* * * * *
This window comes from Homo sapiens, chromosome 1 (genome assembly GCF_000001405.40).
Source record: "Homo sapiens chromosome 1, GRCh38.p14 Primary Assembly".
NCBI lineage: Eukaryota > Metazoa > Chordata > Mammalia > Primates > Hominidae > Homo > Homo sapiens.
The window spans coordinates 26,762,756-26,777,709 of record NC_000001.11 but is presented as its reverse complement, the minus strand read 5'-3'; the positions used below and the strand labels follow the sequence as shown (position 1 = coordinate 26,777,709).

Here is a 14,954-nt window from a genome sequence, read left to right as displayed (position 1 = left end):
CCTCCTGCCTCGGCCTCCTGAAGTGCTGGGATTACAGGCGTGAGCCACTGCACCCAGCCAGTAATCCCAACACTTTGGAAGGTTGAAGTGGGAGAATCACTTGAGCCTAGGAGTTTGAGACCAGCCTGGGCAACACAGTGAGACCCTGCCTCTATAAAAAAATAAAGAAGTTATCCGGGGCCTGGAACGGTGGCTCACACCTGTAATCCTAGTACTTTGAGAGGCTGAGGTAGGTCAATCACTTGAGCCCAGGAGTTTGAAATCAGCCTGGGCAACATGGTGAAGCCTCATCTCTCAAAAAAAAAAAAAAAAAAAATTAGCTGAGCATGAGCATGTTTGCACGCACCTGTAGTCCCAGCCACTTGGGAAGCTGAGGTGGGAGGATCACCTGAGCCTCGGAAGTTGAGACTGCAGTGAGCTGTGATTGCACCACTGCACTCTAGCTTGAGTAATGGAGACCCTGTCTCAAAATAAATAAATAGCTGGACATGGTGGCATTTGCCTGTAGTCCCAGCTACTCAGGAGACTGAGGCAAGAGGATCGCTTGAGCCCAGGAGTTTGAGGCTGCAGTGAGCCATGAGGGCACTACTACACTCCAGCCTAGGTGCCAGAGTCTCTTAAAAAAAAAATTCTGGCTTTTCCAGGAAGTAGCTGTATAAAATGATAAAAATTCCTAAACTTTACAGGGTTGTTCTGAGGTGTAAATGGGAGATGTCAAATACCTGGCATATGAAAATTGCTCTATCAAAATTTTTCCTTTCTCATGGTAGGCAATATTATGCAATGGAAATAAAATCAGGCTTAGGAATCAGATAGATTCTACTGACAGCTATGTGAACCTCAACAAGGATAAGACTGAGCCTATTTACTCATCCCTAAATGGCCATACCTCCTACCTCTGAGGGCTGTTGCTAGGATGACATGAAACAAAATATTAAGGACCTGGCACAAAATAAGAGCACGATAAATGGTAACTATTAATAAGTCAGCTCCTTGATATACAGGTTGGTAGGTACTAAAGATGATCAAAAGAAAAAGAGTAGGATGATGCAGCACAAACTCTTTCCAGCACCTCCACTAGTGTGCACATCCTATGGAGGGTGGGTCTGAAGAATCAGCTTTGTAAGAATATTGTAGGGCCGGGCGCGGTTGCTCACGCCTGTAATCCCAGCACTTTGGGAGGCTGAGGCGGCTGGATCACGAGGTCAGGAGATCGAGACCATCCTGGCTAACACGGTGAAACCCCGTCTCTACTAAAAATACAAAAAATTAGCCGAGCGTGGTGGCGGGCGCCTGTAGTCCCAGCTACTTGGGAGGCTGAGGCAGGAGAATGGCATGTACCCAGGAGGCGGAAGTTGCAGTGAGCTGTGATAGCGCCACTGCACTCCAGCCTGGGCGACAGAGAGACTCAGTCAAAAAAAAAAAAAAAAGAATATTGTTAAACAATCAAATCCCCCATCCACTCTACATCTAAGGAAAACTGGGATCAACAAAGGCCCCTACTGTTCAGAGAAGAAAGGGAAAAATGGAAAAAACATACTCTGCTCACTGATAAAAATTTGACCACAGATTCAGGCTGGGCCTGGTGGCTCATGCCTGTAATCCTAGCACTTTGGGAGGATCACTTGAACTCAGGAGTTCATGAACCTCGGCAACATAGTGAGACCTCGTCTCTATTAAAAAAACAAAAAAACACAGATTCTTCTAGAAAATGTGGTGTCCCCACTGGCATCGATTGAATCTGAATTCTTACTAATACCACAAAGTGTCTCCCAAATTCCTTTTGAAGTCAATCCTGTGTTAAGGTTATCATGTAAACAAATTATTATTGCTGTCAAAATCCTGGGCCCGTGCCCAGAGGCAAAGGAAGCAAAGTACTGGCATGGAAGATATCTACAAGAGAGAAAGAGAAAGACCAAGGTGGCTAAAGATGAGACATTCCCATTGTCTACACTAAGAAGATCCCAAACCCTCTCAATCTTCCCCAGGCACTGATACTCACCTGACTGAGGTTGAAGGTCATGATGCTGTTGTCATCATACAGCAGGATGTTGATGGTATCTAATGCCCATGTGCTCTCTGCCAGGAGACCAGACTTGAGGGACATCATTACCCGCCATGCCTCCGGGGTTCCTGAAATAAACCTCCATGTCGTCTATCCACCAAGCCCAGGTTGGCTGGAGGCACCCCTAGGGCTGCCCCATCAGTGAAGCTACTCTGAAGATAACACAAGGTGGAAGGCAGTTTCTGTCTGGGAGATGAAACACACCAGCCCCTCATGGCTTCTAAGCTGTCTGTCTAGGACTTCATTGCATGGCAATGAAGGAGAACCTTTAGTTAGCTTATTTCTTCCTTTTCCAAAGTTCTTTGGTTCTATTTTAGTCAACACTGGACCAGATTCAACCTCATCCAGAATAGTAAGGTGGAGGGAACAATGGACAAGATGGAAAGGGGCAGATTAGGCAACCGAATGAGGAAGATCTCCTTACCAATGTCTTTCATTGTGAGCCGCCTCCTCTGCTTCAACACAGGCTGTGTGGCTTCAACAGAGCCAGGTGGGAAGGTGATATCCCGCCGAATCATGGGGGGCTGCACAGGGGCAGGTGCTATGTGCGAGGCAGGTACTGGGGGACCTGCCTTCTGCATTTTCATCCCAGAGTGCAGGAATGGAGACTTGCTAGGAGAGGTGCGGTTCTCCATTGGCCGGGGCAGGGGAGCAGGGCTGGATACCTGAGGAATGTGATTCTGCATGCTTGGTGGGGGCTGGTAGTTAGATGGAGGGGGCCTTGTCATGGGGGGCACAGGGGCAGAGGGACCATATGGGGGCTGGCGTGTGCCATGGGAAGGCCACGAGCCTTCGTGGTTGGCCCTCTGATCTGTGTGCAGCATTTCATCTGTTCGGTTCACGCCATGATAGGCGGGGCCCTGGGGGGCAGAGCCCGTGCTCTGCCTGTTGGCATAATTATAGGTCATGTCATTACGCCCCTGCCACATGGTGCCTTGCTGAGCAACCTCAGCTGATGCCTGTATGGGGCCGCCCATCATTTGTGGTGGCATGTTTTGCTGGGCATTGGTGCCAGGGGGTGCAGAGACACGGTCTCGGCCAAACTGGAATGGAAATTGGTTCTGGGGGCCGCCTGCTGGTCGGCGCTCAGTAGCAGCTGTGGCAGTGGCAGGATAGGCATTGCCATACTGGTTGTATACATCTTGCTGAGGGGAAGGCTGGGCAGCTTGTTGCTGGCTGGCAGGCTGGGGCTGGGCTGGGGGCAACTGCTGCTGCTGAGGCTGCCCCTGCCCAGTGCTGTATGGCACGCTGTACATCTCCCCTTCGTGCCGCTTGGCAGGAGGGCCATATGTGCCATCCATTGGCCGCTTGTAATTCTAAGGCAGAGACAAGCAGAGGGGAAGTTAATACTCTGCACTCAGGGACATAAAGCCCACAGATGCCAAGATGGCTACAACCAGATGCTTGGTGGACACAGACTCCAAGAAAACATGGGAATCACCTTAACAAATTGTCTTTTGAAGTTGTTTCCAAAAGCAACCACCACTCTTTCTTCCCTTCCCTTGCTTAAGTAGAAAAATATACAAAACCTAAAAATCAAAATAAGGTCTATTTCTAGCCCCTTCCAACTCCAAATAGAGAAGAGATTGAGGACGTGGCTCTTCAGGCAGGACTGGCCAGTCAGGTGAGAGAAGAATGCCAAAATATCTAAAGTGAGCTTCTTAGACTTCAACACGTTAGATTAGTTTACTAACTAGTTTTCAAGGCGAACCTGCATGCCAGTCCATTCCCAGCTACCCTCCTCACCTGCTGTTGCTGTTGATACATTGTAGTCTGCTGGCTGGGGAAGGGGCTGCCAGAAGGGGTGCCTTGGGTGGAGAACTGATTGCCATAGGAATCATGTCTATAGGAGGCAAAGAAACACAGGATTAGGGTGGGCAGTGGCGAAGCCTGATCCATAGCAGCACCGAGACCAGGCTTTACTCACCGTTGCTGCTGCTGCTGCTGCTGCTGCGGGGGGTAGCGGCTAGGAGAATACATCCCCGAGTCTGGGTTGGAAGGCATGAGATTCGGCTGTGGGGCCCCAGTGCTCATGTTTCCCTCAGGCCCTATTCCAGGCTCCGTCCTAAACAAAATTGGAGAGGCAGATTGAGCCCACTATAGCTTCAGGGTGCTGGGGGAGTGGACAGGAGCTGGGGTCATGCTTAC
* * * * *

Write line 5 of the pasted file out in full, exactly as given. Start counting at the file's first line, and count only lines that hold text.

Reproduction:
Here is a 14,954-nt window from a genome sequence, read left to right as displayed (position 1 = left end):